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Open Access Highly Accessed Research article

The microenvironment determines the breast cancer cells' phenotype: organization of MCF7 cells in 3D cultures

Silva Krause13, Maricel V Maffini2, Ana M Soto12 and Carlos Sonnenschein12*

Author Affiliations

1 Sackler School of Graduate Biomedical Sciences, 136 Harrison Avenue, Tufts University School of Medicine, Boston, MA, USA

2 Department of Anatomy and Cellular Biology, 136 Harrison Avenue, Tufts University School of Medicine, Boston, MA, USA

3 Current Address: Children's Hospital Boston and Harvard Medical School, Vascular Biology Program, Department of Surgery, Boston, MA, USA

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BMC Cancer 2010, 10:263  doi:10.1186/1471-2407-10-263

Published: 7 June 2010



Stromal-epithelial interactions mediate breast development, and the initiation and progression of breast cancer. In the present study, we developed 3-dimensional (3D) in vitro models to study breast cancer tissue organization and the role of the microenvironment in phenotypic determination.


The human breast cancer MCF7 cells were grown alone or co-cultured with primary human breast fibroblasts. Cells were embedded in matrices containing either type I collagen or a combination of reconstituted basement membrane proteins and type I collagen. The cultures were carried out for up to 6 weeks. For every time point (1-6 weeks), the gels were fixed and processed for histology, and whole-mounted for confocal microscopy evaluation. The epithelial structures were characterized utilizing immunohistochemical techniques; their area and proliferation index were measured using computerized morphometric analysis. Statistical differences between groups were analyzed by ANOVA, Dunnett's T3 post-hoc test and chi-square.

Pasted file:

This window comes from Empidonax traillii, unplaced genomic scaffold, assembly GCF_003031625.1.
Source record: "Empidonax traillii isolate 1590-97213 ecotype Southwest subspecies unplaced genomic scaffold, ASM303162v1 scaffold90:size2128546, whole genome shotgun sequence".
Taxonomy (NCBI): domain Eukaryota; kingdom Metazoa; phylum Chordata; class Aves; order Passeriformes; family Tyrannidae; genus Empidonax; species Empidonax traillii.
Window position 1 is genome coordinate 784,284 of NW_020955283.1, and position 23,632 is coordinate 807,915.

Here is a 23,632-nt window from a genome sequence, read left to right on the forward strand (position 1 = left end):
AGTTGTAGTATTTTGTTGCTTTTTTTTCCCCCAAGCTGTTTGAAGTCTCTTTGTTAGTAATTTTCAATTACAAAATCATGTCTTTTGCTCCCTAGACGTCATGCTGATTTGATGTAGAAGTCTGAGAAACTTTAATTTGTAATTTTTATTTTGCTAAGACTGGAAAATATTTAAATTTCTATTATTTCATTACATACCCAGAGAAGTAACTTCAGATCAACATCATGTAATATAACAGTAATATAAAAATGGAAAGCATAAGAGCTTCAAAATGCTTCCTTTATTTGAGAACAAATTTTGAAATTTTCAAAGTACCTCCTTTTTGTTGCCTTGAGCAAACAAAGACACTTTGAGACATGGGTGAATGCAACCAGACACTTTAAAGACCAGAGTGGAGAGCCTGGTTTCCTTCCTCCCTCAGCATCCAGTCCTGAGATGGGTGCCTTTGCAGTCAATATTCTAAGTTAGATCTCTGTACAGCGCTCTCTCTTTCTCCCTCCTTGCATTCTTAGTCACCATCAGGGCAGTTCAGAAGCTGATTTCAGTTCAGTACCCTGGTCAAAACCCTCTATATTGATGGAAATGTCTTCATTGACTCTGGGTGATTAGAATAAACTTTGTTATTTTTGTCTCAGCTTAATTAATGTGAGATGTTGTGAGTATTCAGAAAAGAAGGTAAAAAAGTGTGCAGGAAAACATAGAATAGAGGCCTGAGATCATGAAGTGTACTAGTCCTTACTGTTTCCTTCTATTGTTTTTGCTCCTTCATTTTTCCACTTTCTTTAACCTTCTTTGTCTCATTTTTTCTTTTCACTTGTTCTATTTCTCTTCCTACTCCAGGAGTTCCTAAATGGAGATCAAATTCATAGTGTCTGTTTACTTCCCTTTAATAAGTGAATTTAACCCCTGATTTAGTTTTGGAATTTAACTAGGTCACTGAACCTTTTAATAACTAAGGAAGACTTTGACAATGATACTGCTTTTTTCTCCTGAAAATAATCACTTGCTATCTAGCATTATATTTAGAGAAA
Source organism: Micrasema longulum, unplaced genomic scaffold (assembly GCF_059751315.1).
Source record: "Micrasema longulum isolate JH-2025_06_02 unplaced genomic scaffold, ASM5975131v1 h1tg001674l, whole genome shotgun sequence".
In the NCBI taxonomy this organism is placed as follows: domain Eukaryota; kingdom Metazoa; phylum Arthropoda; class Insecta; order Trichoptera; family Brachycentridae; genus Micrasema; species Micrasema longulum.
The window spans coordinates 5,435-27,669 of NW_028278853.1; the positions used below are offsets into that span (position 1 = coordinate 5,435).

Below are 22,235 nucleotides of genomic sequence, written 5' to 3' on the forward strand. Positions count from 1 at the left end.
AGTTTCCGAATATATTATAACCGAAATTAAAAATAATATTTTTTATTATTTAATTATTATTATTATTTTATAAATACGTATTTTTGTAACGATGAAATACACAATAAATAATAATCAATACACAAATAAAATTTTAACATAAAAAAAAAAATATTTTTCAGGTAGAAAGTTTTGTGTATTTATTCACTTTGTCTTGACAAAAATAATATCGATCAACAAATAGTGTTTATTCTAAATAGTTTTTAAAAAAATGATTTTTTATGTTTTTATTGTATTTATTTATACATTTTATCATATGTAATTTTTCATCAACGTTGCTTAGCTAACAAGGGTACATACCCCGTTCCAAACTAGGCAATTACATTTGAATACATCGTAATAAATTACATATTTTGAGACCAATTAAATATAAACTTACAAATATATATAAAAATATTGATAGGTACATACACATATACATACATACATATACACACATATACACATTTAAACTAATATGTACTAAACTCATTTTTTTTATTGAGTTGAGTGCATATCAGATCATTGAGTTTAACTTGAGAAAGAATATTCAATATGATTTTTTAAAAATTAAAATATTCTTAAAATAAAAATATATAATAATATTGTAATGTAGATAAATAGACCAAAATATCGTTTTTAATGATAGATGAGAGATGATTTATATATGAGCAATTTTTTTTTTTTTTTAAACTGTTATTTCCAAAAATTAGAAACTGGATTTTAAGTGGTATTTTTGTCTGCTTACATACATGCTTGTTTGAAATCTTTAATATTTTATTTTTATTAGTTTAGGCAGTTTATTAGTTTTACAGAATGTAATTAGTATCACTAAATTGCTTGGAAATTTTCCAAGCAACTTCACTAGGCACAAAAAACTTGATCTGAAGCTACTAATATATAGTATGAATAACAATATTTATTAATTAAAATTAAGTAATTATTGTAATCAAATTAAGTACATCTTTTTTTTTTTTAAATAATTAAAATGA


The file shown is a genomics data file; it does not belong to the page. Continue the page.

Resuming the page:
Most of the MCF7 cells grown alone within a collagen matrix died during the first two weeks; those that survived organized into large, round and solid clusters. The presence of fibroblasts in collagen gels reduced MCF7 cell death, induced cell polarity, and the formation of round and elongated epithelial structures containing a lumen. The addition of reconstituted basement membrane to collagen gels by itself had also survival and organizational effects on the MCF7 cells. Regardless of the presence of fibroblasts, the MCF7 cells both polarized and formed a lumen. The addition of fibroblasts to the gel containing reconstituted basement membrane and collagen induced the formation of elongated structures.


Our results indicate that a matrix containing both type I collagen and reconstituted basement membrane, and the presence of normal breast fibroblasts constitute the minimal permissive microenvironment to induce near-complete tumor phenotype reversion. These human breast 3D tissue morphogenesis models promise to become reliable tools for studying tissue interactions, therapeutic screening and drug target validation.